Voluptuous Veg and Prurient Protein
I've always thought that if cooking shows and cookbook photography are food porn, then the modern grocery store might just be the culinary version of a sex club. No longer are you sitting passively on your couch fantasizing about Giada DeLaurentis's prowess with melons or Sandra Lee's banana peeling technique. At the store, you're in control, imbued with the power to push and prod produce and protein on your own terms.
Of course, even with the rise of food TV and culinary media, we know that fewer people are cooking at home. A Department of Energy survey that tracked home cooking trends between 1993 and 2001 found that the percentage of U.S. households that cooked meals in the home once a week or less increased from 3.8 percent to 7.1 percent.
So what's going on? Maybe the act of grocery shopping isn't participatory like a sex club, rather it's still like porn, a voyeuristic endeavor more akin to going to a strip club.
I know I personally fetishize grocery stores like Imelda Marcos reveres shoes. For Carrie Bradshaw on Sex and the City, it might be Manolo or Jimmy, but for me, it's Fox and Obel. Grocery shopping is my compulsive athletic competition.
I visit at least three stores weekly. Trader Joe's for cheap staples and wine deals. Then there's a specialty run to Whole Foods or the Green City Farmers' Market for farm fresh produce, and, finally, a stop at the local big box, Dominick's for the overfarmed, genetically modified, or processed things I can't live without: molded and formed lunch meats, and Kraft mac and cheese, and pepperoni pizza Hot Pockets (I know the hottest places in hell are being stoked for me, but there's something inescapably tasty about cardboard pastry filled with spicy chunks of pseudo-meat when you're on the go).
On a really ambitious week, I also hit up local butchers such as Paulina Meat Market or Gepperth's (open for more than 100 years and filled with prime aged New York strip and ruddy house-made sausages) for my carnivorous desires and Dirk's for my pescatarian needs. My record, for a dinner party last year: seven grocery stores plus fresh masa from a local tortilleria for sopes. Damn you, Rick Bayless!
And so, last month, when a 55,000-square-foot Whole Foods (Chicago's largest) opened in my neighborhood, I headed straight there, camera in hand and tongue wagging.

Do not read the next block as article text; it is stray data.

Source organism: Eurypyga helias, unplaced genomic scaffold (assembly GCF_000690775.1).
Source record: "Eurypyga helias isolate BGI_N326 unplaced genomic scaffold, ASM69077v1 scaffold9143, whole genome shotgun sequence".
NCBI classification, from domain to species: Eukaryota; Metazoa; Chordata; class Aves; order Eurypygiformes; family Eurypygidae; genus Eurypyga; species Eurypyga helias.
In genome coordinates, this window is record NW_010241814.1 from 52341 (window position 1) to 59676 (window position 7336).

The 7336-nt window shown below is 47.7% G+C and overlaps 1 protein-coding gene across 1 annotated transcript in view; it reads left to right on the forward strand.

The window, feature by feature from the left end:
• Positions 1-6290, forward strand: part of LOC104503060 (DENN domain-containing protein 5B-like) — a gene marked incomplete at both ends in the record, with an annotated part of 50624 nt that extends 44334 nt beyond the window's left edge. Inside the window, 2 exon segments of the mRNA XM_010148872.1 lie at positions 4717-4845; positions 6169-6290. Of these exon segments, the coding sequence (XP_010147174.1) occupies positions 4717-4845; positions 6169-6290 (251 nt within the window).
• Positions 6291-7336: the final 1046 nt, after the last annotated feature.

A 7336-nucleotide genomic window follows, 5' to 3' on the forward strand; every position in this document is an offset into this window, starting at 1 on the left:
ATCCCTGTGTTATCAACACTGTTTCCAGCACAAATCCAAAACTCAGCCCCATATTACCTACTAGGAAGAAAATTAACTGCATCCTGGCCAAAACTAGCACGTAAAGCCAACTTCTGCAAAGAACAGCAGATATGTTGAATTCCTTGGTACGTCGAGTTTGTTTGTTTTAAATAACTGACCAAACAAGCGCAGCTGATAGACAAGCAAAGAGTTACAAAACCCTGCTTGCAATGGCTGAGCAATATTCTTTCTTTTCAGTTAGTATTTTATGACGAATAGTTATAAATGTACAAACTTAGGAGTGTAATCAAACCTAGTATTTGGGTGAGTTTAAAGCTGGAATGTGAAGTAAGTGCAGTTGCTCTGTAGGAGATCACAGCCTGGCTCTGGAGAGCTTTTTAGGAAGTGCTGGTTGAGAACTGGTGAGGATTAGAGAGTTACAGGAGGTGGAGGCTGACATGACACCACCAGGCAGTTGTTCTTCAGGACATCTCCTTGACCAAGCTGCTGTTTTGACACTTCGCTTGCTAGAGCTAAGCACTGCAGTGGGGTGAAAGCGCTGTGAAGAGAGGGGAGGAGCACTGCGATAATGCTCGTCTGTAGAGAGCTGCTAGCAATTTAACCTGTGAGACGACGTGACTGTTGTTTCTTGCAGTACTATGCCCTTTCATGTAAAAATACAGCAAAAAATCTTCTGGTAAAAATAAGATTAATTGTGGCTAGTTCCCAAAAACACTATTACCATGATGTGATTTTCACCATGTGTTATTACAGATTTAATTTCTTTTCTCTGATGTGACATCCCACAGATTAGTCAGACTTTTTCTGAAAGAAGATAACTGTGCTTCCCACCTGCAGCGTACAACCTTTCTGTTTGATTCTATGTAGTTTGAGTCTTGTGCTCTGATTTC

One of the reasons I can even manage grocery shopping at so many places is that being a freelance food writer does afford me the flexibility to shop during the day, when only the Starbucks latteaccessorized, Bugaboo strollertoting moms are in store. (I've recently become an Intelligentsia mochaaccessorized Bugaboo-toting dad, so it's not like there's anything wrong with thatOK, I hate myself.)
Based on previous experience, I figured hopping in on opening day at 2:30 on a Wednesday afternoon would be no problem. After all, I think about food as much as Peyton Manning thinks about throwing touchdowns. Normal people actually have soccer games, business commitments, and drinking benders to attend to. Or so I thought.
It took me two spins around the three-level garage just to find parking. Then I had to hoof it up a flight of stairs just to get to the main floor, where I found the Bugaboo army reinforced by the bike messenger mafia, the tree-hugging terrorists, and, unexpectedly, the Brooks Brothers guerrillas. When the hell did people start lying to their bosses to get to the opening day of a grocery store?
I now knew I was wrong. Going to the grocery store wasn't remotely like going to the strip club, rather it was more like making the pilgrimage to Fenway for game one of the 2004 World Series to see the Red Sox end 86 years of futility.
Of course, this wasn't just any grocery store. The new Whole Foods was outfitted with a smokehouse turning out planks of pork ribs with pink smoke rings and perfectly caramelized bark. There was also a fresh noodle bar, a sushi station, a juice bar, and an in-house gelateria slinging a rich and pliant plantain-flavored scoop. There were self-serve wine sample stations where you could snatch a small pour from a $150-plus bottle of Opus One for a mere eight bucks. Gleaming fillets of turbot and translucent ridged skate wing held court next to smoked salmon candy, etc, etc.
I suppose this should cheer me. Maybe it means people are returning to the kitchen and actually using cookbooks not just as an entertaining tome on impossible prowess à la the Kama Sutra but as a real how-to manual.
But I don't think that's the case. The frozen food section, which in most Whole Foods is generally stashed away in a corner like a dirty peep show booth, rivaled those at any Safeway in size. There was also plenty of home-meal replacement and take-out rotisserie chicken.
They way I see it, grocery shopping these days is actually more like consumerism as therapy, where sussing out an organic honeydew or snatching up artisanal small-batch chevre is akin to choosing your favorite color of iPod Nano or snatching up Michael Graves's designed kitchen utensils at Target.
I wonder, though, how many of those melons then rot away in the back of Sub-Zero crispers once the rush of the acquisition has been completed. Maybe I should head to a strip club to contemplate this question. After all, with people's proclivities now so enthusiastically geared toward food, they won't be around forever.